Las Vegas Sun

November 18, 2017

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Boulder City Chautauqua brings history back to life


Mona Shield Payne / Special to the Sun

Western writer Zane Grey, portrayed by David Fenimore, brings history to life performing a monologue of his adventures Saturday during the annual Boulder City Chautauqua at the Boulder Theatre.

Boulder City Chautauqua

Musician Steve Cottrell entertains audience members with folk tunes such as Launch slideshow »

The approximately 300 people who attended the Saturday afternoon performance of the Boulder City Chautauqua got a glimpse of a colorful character — author Zane Grey.

UNR Professor David Fenimore portrayed Grey at the annual event, dressed in high boots, a vest and a wide-brimmed hat. Grey is an author who lived from 1872 to 1939 and was known for his stories about the old West.

Fenimore spent more than an hour in character talking about Grey’s life and then answered questions from the audience, first as if he was Grey and then from his own perspective.

The event is an annual visit to Boulder City for Jim and Sydney Wickliffe of Las Vegas.

Sydney Wickliffe said she has read about a dozen of Grey’s books — he wrote more than 80 — which made Fenimore’s performance even more enjoyable for her.

“I had no idea his personal life was as colorful as his writing,” she said after the performance.

Doug Haag came to the show to support the Boulder City Hoover Dam Museum, to which the proceeds of the event will go, but he was also excited to learn more about the author.

“I learned some things about his personal life I was not aware of,” he said.

Haag has read many of Grey’s books, which are primarily western romances, and once was on a hike when a tour guide told the group about how the valley they were in was featured in one of Grey’s books.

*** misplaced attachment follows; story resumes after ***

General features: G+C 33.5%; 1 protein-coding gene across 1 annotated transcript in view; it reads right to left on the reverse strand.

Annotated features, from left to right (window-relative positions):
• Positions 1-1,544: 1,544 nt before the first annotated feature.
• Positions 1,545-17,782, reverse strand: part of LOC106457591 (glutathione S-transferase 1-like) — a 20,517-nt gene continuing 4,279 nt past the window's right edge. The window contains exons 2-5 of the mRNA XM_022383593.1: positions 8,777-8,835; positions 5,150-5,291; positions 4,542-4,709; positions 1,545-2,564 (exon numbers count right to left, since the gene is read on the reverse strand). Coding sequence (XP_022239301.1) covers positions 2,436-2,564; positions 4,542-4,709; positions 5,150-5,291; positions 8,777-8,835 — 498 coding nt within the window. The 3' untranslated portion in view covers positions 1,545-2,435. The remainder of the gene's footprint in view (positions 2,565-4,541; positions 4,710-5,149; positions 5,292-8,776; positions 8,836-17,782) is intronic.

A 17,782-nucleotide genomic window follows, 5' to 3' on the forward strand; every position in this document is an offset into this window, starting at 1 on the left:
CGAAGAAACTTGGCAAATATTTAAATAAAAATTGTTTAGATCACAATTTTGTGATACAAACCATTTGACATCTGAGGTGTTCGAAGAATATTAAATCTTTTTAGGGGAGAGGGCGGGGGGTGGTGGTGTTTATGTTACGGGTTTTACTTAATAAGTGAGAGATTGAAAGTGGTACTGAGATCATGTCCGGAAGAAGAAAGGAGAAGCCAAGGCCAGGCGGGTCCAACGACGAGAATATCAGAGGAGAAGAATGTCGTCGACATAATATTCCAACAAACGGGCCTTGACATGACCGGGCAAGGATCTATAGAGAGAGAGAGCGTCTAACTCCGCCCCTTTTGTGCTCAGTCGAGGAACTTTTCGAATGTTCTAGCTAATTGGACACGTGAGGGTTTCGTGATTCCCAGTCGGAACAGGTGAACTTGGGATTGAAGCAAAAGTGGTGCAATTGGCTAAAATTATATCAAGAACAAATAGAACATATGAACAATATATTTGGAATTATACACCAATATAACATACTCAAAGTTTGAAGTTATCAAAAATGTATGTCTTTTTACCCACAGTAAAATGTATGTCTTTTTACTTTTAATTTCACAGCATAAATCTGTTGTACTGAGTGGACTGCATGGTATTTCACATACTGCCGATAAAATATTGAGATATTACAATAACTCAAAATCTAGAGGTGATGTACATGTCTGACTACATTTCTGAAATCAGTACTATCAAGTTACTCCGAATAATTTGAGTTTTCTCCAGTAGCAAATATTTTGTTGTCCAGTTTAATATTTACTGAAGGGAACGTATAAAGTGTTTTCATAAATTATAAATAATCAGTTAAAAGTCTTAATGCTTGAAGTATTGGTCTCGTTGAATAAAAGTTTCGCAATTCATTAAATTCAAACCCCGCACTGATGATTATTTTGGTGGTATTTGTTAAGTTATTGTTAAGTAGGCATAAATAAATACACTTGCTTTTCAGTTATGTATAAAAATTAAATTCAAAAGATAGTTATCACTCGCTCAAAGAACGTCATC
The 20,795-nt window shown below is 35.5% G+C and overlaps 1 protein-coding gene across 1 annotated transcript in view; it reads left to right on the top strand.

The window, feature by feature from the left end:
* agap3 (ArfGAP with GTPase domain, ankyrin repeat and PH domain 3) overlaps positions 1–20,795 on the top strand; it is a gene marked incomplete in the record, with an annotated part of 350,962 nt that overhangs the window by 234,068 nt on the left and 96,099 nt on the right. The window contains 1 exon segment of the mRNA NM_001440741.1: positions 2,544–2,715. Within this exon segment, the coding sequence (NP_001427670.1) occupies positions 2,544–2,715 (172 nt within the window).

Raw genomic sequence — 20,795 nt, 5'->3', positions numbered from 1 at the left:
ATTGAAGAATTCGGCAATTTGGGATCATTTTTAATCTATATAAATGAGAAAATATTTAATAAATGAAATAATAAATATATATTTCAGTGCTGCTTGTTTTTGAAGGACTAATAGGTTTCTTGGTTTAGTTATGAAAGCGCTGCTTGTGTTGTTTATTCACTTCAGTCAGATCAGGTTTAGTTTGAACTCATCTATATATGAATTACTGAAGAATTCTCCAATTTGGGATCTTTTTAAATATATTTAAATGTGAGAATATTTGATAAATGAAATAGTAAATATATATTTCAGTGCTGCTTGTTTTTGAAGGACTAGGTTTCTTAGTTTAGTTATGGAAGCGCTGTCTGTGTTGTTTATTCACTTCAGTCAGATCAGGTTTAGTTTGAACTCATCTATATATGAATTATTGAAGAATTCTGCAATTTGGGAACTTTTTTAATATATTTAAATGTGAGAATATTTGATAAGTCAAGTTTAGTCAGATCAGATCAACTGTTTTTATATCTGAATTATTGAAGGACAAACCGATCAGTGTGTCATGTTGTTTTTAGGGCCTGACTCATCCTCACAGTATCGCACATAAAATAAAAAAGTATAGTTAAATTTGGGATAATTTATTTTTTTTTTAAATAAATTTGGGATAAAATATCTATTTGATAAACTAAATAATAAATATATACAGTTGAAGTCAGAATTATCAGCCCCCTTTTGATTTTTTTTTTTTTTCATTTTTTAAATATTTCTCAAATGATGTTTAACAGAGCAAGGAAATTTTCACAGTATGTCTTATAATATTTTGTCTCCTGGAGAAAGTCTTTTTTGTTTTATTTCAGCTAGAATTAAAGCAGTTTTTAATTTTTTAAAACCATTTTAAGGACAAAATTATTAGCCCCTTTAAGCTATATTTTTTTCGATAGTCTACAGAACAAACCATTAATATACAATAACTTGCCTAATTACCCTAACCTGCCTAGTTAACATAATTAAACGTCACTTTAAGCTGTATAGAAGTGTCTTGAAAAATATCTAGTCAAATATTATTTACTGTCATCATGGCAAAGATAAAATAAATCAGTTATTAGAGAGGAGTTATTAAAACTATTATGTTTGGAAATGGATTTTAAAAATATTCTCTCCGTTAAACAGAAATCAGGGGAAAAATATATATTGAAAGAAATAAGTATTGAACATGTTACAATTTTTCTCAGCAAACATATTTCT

Marty Rihel said he has never read anything by Grey, but after the event he wanted to now that he knows about Grey’s life.

“You learn a lot more about the person from the Chautauqua than you do from a book about them,” he said. “And he was a very colorful person, and that adds a lot to it.”

Fenimore, who has portrayed several characters at previous Chautauquas, said Grey was a difficult person to portray, even though his life is well documented through letters, diaries and photographs.

“He would never, ever tell you all this. He would never speak in front of a crowd,” Fenimore said of Grey, whose morals often conflicted with his actions.

“Every one of your questions was great and forced him to reveal things that he would never talk about,” Fenimore told the audience.

“His tactic when he met with an uncomfortable situation — which, I think included marital relations and parenting — was just to walk away from it.”

But all sorts of telling details came out in the performance, including details of Grey’s work as an author as well as the harem of women who traveled with him and sometimes helped write his books.

Mimi Julian said hearing the person answer questions in character was her favorite part of the performance.

“The questions afterward brings new understanding of the person,” Julian said.

And she said the scholar’s answers at the end also were interesting.

“You see how they understand the person and how much time they dedicated to studying the person,” she said.

The Chautauqua also included portrayals of Annie Oakley, by Tyler Stewart, and Mary McNair Mathews, by Anita Watson, Saturday evening.

Saturday afternoon’s performance also included music by Boulder City’s Steve Cottrell. The evening performance included entertainment by Clare Tobler’s Every Wednesday Bluegrass Group.

Tickets were $15 for each show, which included admission to the Boulder City-Hoover Dam Museum.

The Chautauqua is a fundraiser for the Boulder City Museum and Historical Association, which operates the museum and the Boulder Dam Hotel, where it is housed.

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